Stocks Clear Breakeven Soon After Open

"Black Monday" at 30


Equities in Canada’s largest centre turned positive shortly after the open on Thursday as energy stocks reversed opening losses, while financial stocks and Teck Resources led declines.

The S&P/TSX Composite Index eked up 8.13 points to open for business on Thursday at 15,790.29

The Canadian dollar dropped 0.11 cents to 80.11 cents U.S.

Teck shares fell 20 cents to $27.41.

Cenovus Energy said on Thursday it will sell its Palliser crude oil and natural gas assets in southeastern Alberta to Torxen Energy and Schlumberger Ltd for $1.3 billion to lower its debt load.

Cenovus shares hiked 20 cents, or 1.6%, to $12.42.

Rogers Communications’ quarterly profit more than doubled, helped by strength in its wireless unit, as it added the highest number of postpaid subscribers in eight years.

Rogers shares tumbled 68 cents, or 1%, to $66.17.

National Bank of Canada upped the target price on Canadian Pacific Railway to $226. CP shares eked up three cents to $220.39.

Desjardins started coverage on GDI Integrated Facility Services with a buy rating. GDI shares were static at $15.43.

Desjardins initiated coverage on Lassonde Industries with a buy rating, and $275 target price. Lassonde shares ducked 87 cents lower to $242.07.

Prime Minister Justin Trudeau defended his finance minister on Wednesday amid criticism that Bill Morneau did not place his assets in a blind trust, moving to dampen a growing controversy that threatens to overshadow the government's agenda.

On the economic beat, Statistics Canada came out with employment insurance figures for August, and revealed that the number of beneficiaries decreased by 9,600, or 1.8%, to 524,200 in August, continues a downward trend that began last October.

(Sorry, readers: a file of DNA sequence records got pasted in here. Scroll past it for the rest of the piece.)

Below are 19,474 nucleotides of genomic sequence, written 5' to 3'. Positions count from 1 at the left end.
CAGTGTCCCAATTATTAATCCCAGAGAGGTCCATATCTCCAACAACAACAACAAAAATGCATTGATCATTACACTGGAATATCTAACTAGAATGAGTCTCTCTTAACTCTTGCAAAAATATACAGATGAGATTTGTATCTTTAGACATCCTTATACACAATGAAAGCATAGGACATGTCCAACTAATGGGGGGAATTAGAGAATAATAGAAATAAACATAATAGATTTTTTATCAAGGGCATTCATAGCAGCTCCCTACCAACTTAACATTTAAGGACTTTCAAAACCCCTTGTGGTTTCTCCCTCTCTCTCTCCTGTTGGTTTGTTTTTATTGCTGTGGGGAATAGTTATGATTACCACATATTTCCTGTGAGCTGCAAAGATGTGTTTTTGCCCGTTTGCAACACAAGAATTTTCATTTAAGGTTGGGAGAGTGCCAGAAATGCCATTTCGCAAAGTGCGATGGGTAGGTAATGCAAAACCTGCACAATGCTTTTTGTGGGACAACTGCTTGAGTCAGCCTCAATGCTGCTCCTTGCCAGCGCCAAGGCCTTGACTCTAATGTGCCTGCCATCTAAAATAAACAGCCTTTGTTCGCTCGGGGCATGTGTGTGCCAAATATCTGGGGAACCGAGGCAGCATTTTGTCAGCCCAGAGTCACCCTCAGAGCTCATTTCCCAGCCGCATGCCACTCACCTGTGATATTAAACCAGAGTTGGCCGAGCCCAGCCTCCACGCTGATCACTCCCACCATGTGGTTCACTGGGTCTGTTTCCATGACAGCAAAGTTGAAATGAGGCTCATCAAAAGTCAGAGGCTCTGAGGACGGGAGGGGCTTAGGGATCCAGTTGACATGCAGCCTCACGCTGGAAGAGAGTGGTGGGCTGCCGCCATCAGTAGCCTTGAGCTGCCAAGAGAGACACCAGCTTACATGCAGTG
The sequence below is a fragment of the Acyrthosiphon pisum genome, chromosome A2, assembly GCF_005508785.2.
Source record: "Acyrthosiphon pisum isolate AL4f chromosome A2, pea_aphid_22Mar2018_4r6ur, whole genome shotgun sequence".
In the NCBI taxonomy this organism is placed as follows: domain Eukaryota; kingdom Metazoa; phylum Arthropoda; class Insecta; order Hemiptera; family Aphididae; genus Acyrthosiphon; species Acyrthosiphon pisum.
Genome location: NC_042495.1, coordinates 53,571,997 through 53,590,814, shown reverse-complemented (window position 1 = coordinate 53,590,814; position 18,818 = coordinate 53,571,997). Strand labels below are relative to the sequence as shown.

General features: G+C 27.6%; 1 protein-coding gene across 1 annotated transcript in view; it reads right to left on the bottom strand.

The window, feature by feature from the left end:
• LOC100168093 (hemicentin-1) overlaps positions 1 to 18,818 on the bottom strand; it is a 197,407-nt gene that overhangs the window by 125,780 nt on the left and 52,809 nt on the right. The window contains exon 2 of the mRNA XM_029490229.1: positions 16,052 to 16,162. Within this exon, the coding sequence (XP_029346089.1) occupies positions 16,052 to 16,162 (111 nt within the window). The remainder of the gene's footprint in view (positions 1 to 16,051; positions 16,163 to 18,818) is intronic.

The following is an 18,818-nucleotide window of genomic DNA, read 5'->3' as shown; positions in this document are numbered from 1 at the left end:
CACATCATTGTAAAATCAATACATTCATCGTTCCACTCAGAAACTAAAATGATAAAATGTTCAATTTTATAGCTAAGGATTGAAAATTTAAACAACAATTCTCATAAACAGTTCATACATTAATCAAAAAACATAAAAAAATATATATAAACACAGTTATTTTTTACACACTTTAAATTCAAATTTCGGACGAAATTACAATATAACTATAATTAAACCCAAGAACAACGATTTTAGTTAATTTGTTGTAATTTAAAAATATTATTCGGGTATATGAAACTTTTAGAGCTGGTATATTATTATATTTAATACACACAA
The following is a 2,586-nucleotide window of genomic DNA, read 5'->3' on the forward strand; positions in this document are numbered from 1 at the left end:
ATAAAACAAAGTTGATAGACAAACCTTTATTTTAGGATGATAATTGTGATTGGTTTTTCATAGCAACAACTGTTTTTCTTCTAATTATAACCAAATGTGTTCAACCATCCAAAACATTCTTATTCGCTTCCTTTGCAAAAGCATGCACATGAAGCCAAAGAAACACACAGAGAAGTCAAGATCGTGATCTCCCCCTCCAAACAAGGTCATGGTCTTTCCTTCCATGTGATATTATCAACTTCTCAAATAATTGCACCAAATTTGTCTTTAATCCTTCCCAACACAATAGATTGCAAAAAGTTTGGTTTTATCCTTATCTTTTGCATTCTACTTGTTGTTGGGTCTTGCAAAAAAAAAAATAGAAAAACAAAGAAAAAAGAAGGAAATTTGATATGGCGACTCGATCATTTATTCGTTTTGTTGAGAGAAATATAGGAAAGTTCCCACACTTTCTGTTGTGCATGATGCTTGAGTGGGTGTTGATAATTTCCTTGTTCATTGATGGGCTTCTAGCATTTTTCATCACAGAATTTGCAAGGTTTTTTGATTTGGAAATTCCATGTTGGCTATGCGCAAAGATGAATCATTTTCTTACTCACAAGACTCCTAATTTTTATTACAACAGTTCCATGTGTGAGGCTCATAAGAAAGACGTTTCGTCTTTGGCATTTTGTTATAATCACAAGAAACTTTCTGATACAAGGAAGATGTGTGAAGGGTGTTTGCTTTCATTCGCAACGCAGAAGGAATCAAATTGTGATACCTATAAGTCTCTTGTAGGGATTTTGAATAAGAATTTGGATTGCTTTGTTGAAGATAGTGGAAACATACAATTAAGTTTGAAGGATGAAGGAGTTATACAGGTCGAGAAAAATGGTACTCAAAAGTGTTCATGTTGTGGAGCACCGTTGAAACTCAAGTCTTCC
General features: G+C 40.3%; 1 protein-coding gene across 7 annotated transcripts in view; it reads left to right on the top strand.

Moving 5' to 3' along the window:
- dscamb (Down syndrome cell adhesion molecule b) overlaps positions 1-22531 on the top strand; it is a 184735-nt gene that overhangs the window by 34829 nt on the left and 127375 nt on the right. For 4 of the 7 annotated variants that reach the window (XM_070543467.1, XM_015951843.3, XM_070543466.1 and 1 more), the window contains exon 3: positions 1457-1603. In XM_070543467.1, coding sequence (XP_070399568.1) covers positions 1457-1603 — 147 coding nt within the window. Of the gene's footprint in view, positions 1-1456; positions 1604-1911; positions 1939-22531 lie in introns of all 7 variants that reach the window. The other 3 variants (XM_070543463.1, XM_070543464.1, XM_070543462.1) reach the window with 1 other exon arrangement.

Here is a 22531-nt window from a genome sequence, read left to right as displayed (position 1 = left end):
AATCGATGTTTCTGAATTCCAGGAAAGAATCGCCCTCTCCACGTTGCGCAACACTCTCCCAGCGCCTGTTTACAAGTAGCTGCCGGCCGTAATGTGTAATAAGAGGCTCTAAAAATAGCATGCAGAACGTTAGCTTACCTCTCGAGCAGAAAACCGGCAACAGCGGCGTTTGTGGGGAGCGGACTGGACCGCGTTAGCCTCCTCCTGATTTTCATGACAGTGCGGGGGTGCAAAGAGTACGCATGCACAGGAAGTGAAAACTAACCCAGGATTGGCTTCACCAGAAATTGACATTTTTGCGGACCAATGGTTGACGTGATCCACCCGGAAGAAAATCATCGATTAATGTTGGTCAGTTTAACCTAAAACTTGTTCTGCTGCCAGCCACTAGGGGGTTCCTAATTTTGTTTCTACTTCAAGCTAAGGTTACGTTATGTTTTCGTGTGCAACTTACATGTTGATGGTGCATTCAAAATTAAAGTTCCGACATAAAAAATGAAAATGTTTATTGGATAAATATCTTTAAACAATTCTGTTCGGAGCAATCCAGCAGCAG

ON BAYSTREET

The TSX Venture Exchange dropped 0.6 points to start the session to 784.09

Seven of the 12 TSX subgroups were off in the first hour, as telecoms slid 1%, industrials lost 0.5%, and health-care weakened 0.4%.

The five gainers were led by gold, up 1.6%, consumer staples, better by 1%, and materials, improving 0.5%.

ON WALLSTREET

U.S. equities fell on Thursday following a record-setting session in blue-chips closed above 23,000 for the first time.

The Dow Jones Industrials index faded 93.05 points from Wednesday’s all-time record to 23,064.55. Shares of Nike declined 0.4% in early trade after analysts at Goldman Sachs downgraded the stock to neutral from buy.

Tech giant Apple saw its stock decline 2.6%, amid reports of lower iPhone 8 orders.

The S&P 500 let go of 12.53 points to 2,548.68, with information technology dropping 1% to lead decliners. Shares of Philip Morris fell nearly 4% and were among the worst performers on the index after posting weaker-than-expected earnings.

The NASDAQ faltered 61.89 points to 6,562.33. Facebook, Google-parent Alphabet, Netflix and Amazon all fell more than 1%.

The move lower on equities took place exactly 30 years after "Black Monday," the worst day in U.S. stock-market history. On that day, the
S&P 500 plunged 20.5% and the Dow dropped 22.6%

Wall Street also continued to digest corporate earnings reports.

EBay reported better-than-expected quarterly revenue along with earnings per share that met expectations. However, the company reported mixed guidance for the fourth quarter, sending the stock down 3.2%.

Insurance giant Travelers posted quarterly earnings per share that easily beat Wall Street expectations. United Continental also reported a better-than-expected profit.

This earnings season is off to a good start, with approximately 80% of S&P 500 components having beaten on the bottom line

Prices for the benchmark 10-year Treasury note revived, lowering yields to 2.3% from Wednesday’s 2.34%. Treasury prices and yields move in opposite directions.

Oil prices skidded 69 cents a barrel to $51.35 U.S.

Gold prices regained $6.20 an ounce to $1,289.20 U.S.